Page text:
As my first assignment was wrapping up, I was presented with a unique opportunity. The opportunity entailed working in a hospital-based outpatient clinic for most of the week. However, I would also be covering a maternity leave for the pediatric outpatient Physical Therapist. They would be prioritizing the patients that still needed to be seen while she was out on leave. As a result, I would only be seeing treatments. There was no standardized testing to be done and the plan of care was already established for each patient. All I would have to do was follow the treatment plan. What a great way to get my foot in the door with outpatient pediatrics! The outpatient therapists would also help cover the acute care setting of the hospital when census was high as they only had one full time Physical Therapist.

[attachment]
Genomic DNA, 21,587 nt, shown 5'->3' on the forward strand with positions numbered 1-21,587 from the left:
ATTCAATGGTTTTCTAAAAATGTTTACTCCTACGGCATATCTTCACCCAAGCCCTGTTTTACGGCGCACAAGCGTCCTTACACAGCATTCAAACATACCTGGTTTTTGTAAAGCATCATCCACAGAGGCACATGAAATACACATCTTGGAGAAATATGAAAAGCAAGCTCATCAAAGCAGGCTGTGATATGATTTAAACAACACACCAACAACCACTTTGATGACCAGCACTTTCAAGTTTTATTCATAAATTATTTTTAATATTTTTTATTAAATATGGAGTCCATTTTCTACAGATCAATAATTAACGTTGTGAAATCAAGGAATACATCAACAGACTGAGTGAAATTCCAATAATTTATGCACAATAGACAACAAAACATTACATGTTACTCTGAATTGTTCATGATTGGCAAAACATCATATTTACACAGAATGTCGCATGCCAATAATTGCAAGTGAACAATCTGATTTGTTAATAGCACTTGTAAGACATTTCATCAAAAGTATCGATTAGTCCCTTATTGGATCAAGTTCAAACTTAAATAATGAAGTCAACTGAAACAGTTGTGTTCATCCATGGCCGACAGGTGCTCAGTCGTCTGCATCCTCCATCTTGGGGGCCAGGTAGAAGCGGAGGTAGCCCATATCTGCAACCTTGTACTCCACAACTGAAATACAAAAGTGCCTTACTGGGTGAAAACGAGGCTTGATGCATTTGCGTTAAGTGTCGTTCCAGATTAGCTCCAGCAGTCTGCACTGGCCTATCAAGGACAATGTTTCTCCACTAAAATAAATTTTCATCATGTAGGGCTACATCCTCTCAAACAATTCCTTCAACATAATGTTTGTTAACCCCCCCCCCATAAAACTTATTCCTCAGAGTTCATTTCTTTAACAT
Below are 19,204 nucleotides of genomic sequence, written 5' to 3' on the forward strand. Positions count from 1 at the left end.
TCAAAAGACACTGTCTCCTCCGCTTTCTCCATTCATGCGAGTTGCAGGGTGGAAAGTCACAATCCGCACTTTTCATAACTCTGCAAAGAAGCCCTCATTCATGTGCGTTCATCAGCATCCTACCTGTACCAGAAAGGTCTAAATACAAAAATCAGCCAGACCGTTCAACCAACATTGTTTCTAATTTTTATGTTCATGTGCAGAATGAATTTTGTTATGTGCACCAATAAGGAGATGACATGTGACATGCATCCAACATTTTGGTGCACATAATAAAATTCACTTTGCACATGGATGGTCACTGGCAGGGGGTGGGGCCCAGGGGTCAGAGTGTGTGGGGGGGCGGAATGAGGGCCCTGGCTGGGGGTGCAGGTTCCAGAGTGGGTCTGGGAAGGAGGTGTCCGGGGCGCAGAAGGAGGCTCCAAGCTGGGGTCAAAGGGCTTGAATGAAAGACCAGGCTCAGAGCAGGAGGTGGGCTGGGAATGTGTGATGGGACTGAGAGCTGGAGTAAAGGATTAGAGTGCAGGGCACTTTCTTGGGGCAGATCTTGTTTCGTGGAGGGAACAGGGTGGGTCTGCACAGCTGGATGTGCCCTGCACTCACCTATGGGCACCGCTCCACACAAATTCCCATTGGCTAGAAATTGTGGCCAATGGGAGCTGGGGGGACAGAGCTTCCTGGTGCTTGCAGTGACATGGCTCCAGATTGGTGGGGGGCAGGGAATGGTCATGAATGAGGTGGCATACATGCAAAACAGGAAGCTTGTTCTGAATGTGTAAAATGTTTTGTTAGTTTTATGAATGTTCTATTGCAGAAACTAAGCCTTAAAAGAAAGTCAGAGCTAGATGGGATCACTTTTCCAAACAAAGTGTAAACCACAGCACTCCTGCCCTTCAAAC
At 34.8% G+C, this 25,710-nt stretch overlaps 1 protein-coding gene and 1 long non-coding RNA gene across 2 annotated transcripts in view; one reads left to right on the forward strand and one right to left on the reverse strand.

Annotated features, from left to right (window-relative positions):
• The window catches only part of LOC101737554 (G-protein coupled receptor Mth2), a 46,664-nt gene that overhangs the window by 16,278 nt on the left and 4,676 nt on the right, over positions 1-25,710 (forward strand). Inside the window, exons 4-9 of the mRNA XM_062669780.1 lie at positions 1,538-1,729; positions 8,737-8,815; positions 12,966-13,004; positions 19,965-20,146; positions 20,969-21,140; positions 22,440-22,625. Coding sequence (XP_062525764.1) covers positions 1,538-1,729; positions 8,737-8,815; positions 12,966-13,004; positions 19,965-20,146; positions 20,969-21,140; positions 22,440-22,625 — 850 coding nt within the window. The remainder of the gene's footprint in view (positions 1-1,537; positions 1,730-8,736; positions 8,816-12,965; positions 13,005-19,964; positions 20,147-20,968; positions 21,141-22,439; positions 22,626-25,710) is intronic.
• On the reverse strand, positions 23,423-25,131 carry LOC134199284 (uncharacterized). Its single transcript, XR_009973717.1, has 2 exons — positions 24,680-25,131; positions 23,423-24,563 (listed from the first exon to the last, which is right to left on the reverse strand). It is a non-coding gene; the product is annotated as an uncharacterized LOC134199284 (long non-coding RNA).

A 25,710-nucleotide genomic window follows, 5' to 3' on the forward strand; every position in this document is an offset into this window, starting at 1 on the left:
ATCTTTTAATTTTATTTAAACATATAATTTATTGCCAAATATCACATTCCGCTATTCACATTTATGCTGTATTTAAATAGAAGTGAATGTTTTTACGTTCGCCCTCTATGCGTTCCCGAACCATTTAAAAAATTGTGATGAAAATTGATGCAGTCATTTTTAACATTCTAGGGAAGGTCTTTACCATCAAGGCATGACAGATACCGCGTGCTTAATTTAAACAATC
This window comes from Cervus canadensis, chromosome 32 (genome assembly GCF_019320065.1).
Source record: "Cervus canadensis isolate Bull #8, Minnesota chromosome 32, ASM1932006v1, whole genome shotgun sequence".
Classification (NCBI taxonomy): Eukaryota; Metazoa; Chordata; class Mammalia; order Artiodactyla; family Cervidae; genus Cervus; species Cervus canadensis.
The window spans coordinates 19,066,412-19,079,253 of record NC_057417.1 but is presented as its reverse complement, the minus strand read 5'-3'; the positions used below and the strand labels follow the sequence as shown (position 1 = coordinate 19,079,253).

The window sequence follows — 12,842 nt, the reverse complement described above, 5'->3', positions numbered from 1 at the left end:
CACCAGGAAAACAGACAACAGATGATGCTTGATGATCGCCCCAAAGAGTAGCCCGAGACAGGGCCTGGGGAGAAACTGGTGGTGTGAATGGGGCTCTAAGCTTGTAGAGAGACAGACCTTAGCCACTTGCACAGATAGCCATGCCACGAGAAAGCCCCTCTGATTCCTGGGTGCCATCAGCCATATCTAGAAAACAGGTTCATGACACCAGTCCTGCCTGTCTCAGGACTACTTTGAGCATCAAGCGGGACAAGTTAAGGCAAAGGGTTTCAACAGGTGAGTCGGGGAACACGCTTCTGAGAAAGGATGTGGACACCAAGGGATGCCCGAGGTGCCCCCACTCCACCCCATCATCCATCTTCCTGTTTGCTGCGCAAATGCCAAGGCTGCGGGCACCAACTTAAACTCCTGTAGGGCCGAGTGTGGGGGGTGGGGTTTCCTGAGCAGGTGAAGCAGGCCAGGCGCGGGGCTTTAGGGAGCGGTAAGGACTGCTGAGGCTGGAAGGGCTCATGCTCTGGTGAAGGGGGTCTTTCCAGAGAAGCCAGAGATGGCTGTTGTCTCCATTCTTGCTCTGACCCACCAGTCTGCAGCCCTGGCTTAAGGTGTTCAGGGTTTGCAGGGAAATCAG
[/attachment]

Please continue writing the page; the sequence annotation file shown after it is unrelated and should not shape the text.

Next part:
The hospital was a critical access hospital. I had never heard of such a thing, coming from growing up in the suburbs and attending PT school in New York City. A critical access hospital is a designation given to eligible hospitals by the Centers for Medicare & Medicaid Services (CMS). The designation was intended to help reduce the financial vulnerability of rural hospitals while at the same time, expanding access to healthcare in rural communities.

As you might expect, critical access hospitals are not very big. To meet the requirements to be considered a critical access hospital, they must have fewer than 25 acute care beds. In the case of my second assignment, the hospital had an 18-bed acute care capacity in addition to a small swing bed unit. If all the beds were full and most of the patients were on the physical therapy caseload, it was too much work for one therapist. If outpatient therapists had a break in their schedule, they would help the inpatient therapist with their caseload.